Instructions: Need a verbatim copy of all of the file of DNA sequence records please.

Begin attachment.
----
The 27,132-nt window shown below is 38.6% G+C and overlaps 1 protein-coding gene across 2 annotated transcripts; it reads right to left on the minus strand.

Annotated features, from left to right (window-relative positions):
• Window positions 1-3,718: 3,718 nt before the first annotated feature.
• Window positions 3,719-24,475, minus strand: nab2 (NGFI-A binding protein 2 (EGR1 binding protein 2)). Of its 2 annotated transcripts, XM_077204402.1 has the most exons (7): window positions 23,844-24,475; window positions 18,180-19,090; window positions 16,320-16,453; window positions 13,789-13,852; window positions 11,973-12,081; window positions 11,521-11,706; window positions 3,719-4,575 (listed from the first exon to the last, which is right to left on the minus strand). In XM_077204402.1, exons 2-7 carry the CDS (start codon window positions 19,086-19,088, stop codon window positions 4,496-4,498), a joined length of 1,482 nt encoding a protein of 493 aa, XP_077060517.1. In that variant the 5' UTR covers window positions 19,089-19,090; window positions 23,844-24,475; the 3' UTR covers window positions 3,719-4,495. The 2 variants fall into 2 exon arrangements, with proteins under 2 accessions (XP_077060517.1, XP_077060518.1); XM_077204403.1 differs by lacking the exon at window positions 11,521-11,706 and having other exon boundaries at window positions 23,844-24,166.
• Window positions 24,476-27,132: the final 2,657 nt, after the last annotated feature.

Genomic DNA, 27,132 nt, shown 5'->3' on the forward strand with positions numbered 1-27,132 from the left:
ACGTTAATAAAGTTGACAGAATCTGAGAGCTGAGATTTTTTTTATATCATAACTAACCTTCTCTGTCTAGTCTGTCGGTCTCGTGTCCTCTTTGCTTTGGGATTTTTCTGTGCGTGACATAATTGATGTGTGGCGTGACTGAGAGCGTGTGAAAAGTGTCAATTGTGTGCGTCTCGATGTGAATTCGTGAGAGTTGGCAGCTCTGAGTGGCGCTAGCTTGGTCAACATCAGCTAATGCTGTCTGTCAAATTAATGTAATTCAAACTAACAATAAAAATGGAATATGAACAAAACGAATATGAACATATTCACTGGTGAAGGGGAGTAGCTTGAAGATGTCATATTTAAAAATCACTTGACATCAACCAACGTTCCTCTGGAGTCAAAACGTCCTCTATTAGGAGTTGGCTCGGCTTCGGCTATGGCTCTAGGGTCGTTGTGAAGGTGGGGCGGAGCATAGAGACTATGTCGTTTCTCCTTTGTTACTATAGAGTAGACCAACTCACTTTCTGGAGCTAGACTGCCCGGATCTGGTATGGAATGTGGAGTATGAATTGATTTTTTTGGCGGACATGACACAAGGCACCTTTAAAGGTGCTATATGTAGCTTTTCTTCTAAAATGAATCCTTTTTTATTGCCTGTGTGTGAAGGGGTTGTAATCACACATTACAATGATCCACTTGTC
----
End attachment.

The 27,132-nt window shown below is 38.6% G+C and overlaps 1 protein-coding gene across 2 annotated transcripts; it reads right to left on the minus strand.

Annotated features, from left to right (window-relative positions):
• Window positions 1-3,718: 3,718 nt before the first annotated feature.
• Window positions 3,719-24,475, minus strand: nab2 (NGFI-A binding protein 2 (EGR1 binding protein 2)). Of its 2 annotated transcripts, XM_077204402.1 has the most exons (7): window positions 23,844-24,475; window positions 18,180-19,090; window positions 16,320-16,453; window positions 13,789-13,852; window positions 11,973-12,081; window positions 11,521-11,706; window positions 3,719-4,575 (listed from the first exon to the last, which is right to left on the minus strand). In XM_077204402.1, exons 2-7 carry the CDS (start codon window positions 19,086-19,088, stop codon window positions 4,496-4,498), a joined length of 1,482 nt encoding a protein of 493 aa, XP_077060517.1. In that variant the 5' UTR covers window positions 19,089-19,090; window positions 23,844-24,475; the 3' UTR covers window positions 3,719-4,495. The 2 variants fall into 2 exon arrangements, with proteins under 2 accessions (XP_077060517.1, XP_077060518.1); XM_077204403.1 differs by lacking the exon at window positions 11,521-11,706 and having other exon boundaries at window positions 23,844-24,166.
• Window positions 24,476-27,132: the final 2,657 nt, after the last annotated feature.

Genomic DNA, 27,132 nt, shown 5'->3' on the forward strand with positions numbered 1-27,132 from the left:
ACGTTAATAAAGTTGACAGAATCTGAGAGCTGAGATTTTTTTTATATCATAACTAACCTTCTCTGTCTAGTCTGTCGGTCTCGTGTCCTCTTTGCTTTGGGATTTTTCTGTGCGTGACATAATTGATGTGTGGCGTGACTGAGAGCGTGTGAAAAGTGTCAATTGTGTGCGTCTCGATGTGAATTCGTGAGAGTTGGCAGCTCTGAGTGGCGCTAGCTTGGTCAACATCAGCTAATGCTGTCTGTCAAATTAATGTAATTCAAACTAACAATAAAAATGGAATATGAACAAAACGAATATGAACATATTCACTGGTGAAGGGGAGTAGCTTGAAGATGTCATATTTAAAAATCACTTGACATCAACCAACGTTCCTCTGGAGTCAAAACGTCCTCTATTAGGAGTTGGCTCGGCTTCGGCTATGGCTCTAGGGTCGTTGTGAAGGTGGGGCGGAGCATAGAGACTATGTCGTTTCTCCTTTGTTACTATAGAGTAGACCAACTCACTTTCTGGAGCTAGACTGCCCGGATCTGGTATGGAATGTGGAGTATGAATTGATTTTTTTGGCGGACATGACACAAGGCACCTTTAAAGGTGCTATATGTAGCTTTTCTTCTAAAATGAATCCTTTTTTATTGCCTGTGTGTGAAGGGGTTGTAATCACACATTACAATGATCCACTTGTC